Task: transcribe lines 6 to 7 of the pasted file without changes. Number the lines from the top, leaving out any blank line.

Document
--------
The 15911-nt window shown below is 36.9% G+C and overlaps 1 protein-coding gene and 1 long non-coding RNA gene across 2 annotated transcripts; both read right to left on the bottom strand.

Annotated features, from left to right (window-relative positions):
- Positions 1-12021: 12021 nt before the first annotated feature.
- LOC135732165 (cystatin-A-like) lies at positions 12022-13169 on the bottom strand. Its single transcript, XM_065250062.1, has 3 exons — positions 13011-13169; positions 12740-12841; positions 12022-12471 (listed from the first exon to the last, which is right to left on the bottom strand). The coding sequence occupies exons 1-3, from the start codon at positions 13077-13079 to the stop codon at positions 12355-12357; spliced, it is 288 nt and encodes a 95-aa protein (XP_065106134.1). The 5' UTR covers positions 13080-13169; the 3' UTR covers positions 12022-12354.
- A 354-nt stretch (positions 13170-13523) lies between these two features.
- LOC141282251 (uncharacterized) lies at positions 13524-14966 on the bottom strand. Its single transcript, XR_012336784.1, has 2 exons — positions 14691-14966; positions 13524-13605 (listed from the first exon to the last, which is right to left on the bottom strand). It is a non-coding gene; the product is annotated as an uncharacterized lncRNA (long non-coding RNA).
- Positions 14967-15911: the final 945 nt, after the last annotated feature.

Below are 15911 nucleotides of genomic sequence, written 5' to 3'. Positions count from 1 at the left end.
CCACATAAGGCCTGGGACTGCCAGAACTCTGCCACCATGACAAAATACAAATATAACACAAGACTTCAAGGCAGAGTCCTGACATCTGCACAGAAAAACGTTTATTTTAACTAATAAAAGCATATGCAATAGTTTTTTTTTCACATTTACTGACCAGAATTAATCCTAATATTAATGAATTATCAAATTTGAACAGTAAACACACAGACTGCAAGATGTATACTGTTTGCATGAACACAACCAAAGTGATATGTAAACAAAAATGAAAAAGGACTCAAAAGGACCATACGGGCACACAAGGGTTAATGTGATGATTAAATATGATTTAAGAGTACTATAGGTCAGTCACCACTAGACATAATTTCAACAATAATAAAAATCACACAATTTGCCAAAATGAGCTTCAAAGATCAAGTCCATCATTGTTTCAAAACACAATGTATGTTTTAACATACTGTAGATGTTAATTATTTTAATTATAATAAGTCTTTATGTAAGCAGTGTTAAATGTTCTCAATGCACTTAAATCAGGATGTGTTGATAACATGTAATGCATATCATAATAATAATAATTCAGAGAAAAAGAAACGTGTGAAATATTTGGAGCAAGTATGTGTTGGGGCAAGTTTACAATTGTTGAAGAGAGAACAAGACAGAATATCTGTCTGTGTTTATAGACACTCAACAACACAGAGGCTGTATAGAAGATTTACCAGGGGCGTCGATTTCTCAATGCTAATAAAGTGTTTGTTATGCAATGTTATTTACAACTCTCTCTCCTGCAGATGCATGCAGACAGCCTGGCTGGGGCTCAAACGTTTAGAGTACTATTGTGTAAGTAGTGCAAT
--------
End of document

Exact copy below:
- LOC141282251 (uncharacterized) lies at positions 13524-14966 on the bottom strand. Its single transcript, XR_012336784.1, has 2 exons — positions 14691-14966; positions 13524-13605 (listed from the first exon to the last, which is right to left on the bottom strand). It is a non-coding gene; the product is annotated as an uncharacterized lncRNA (long non-coding RNA).
- Positions 14967-15911: the final 945 nt, after the last annotated feature.